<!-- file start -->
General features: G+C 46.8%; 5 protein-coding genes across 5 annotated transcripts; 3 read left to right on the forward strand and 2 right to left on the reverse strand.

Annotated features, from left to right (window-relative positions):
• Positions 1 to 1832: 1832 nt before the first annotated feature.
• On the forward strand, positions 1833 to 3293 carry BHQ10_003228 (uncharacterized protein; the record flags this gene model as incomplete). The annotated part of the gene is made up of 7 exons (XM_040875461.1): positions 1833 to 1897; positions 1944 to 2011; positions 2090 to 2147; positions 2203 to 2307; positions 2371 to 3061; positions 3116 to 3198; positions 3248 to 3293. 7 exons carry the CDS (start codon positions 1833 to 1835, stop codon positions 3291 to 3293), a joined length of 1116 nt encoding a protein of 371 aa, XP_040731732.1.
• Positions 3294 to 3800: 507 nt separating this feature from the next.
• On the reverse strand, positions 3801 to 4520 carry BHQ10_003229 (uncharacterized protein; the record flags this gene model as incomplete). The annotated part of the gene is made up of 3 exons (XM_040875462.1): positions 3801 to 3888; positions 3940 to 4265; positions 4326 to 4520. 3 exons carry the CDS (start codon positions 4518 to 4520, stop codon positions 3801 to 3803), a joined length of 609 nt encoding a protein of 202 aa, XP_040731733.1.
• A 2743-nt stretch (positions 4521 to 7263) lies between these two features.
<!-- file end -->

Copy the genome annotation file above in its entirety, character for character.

General features: G+C 46.8%; 5 protein-coding genes across 5 annotated transcripts; 3 read left to right on the forward strand and 2 right to left on the reverse strand.

Annotated features, from left to right (window-relative positions):
• Positions 1 to 1832: 1832 nt before the first annotated feature.
• On the forward strand, positions 1833 to 3293 carry BHQ10_003228 (uncharacterized protein; the record flags this gene model as incomplete). The annotated part of the gene is made up of 7 exons (XM_040875461.1): positions 1833 to 1897; positions 1944 to 2011; positions 2090 to 2147; positions 2203 to 2307; positions 2371 to 3061; positions 3116 to 3198; positions 3248 to 3293. 7 exons carry the CDS (start codon positions 1833 to 1835, stop codon positions 3291 to 3293), a joined length of 1116 nt encoding a protein of 371 aa, XP_040731732.1.
• Positions 3294 to 3800: 507 nt separating this feature from the next.
• On the reverse strand, positions 3801 to 4520 carry BHQ10_003229 (uncharacterized protein; the record flags this gene model as incomplete). The annotated part of the gene is made up of 3 exons (XM_040875462.1): positions 3801 to 3888; positions 3940 to 4265; positions 4326 to 4520. 3 exons carry the CDS (start codon positions 4518 to 4520, stop codon positions 3801 to 3803), a joined length of 609 nt encoding a protein of 202 aa, XP_040731733.1.
• A 2743-nt stretch (positions 4521 to 7263) lies between these two features.